- Exploding Bomb: A red diamond with an exploding bomb is to warn employees the product can be explosive, self-reactive, or organic peroxide.
- Flame over Circle: A red diamond with a flame on top of a circle is to warn employees that the product is an oxidizer.
- Environment (non-mandatory): A red diamond with a dead tree and a dead fish is to warn employees the product is damaging to the environment including aquatic toxicity.
- Skull & Crossbones: A red diamond with the skull and crossbones is to warn employees the product can have acute toxicity (fatal or toxic).
16 Sections Required on Safety Data Sheet
A Safety Data Sheet, which must be attached to each product which has one or more of the above pictograms, is required to have 16 sections in the following order:
- Hazard(s) identification
- Composition information on ingredients
- First-Aid measures
- Fire-fighting measures
- Accidental release measures
- Handling and storage
- Exposure controls/personal protection
- Physical and chemical properties
- Stability and reactivity
- Toxicological information
- Ecological information
- Disposal considerations
- Transport information
- Regulatory information
- Other information, including date of preparation or last revision
OSHA’s revisions of the Hazard Communication guidelines for labeling and safety data sheets will reduce the number of injuries and therefore the number of workers’ compensation claims. Employers are required to comply with the new system by December 1, 2013.
We recommend for employers to review their existing system of hazard communication and to make the necessary changes now to comply with the pictograms and the safety data sheets required by the Final Rule for Hazard Communications. This will allow employers the time needed to train all employees on how to recognize each pictogram and what they will mean within your company. It will also allow employers the time need to change their safety information sheets to comply with the standard format for safety data sheets.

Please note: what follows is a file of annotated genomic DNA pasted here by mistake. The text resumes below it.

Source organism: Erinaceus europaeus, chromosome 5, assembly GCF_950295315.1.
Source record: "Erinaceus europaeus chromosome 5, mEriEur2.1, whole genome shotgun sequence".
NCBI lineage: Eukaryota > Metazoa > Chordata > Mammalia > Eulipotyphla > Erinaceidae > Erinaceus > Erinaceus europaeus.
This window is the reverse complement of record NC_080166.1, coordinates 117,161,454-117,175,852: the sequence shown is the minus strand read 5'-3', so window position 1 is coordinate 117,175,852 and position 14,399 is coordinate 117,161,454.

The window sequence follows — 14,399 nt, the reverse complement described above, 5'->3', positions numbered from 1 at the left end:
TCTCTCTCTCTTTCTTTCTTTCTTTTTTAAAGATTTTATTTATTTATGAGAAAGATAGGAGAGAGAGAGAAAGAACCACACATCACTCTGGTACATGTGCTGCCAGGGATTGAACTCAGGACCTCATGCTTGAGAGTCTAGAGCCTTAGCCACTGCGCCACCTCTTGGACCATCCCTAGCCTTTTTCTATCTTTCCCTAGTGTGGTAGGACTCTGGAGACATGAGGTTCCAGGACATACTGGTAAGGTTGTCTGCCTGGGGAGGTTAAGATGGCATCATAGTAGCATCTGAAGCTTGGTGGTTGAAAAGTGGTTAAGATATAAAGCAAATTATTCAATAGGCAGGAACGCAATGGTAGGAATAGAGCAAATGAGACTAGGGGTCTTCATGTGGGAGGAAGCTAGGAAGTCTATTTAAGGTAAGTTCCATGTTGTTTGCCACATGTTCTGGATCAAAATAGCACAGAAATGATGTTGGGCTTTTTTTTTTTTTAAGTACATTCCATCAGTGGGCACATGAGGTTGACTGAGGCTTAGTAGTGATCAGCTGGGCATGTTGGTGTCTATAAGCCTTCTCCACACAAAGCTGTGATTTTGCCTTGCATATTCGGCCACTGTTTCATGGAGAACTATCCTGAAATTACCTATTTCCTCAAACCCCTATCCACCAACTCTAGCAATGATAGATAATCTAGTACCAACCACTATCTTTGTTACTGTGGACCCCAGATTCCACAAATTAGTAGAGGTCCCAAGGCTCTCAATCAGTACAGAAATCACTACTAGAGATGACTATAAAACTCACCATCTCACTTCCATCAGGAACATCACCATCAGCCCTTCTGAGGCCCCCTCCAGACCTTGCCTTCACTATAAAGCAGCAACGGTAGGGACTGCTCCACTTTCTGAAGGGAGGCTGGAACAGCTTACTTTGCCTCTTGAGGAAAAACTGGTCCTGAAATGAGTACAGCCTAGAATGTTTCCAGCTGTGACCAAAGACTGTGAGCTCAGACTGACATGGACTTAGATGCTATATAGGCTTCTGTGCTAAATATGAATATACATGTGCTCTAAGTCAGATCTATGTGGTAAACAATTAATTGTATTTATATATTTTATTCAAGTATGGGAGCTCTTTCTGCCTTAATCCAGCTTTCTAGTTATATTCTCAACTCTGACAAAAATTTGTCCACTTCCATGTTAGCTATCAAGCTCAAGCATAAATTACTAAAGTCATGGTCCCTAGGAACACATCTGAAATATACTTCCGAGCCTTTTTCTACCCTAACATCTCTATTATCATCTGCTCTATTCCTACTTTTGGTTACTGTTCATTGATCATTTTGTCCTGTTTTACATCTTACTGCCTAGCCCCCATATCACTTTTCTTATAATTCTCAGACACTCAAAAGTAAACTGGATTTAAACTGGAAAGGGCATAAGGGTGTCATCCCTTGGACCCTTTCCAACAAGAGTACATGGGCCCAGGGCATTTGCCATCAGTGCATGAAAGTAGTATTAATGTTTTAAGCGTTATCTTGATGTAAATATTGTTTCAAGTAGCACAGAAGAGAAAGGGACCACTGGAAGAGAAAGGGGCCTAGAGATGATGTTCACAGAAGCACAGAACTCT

Author Rebecca Shafer, JD, President of Amaxx Risk Solutions, Inc. is a national expert in the field of workers compensation. She is a writer, speaker, and publisher. Her expertise is working with employers to reduce workers compensation costs, and her clients include airlines, healthcare, printing/publishing, pharmaceuticals, retail, hospitality, and manufacturing. She is the author of the #1 selling book on cost containment, Workers Compensation Management Program: Reduce Costs 20% to 50%. Contact:RShafer@ReduceYourWorkersComp.com.
Editor Michael B. Stack, CPA, Director of Operations, Amaxx Risk Solutions, Inc. is an expert in employer communication systems and part of the Amaxx team helping companies reduce their workers compensation costs by 20% to 50%. He is a writer, speaker, and website publisher. www.reduceyourworkerscomp.com. Contact: firstname.lastname@example.org.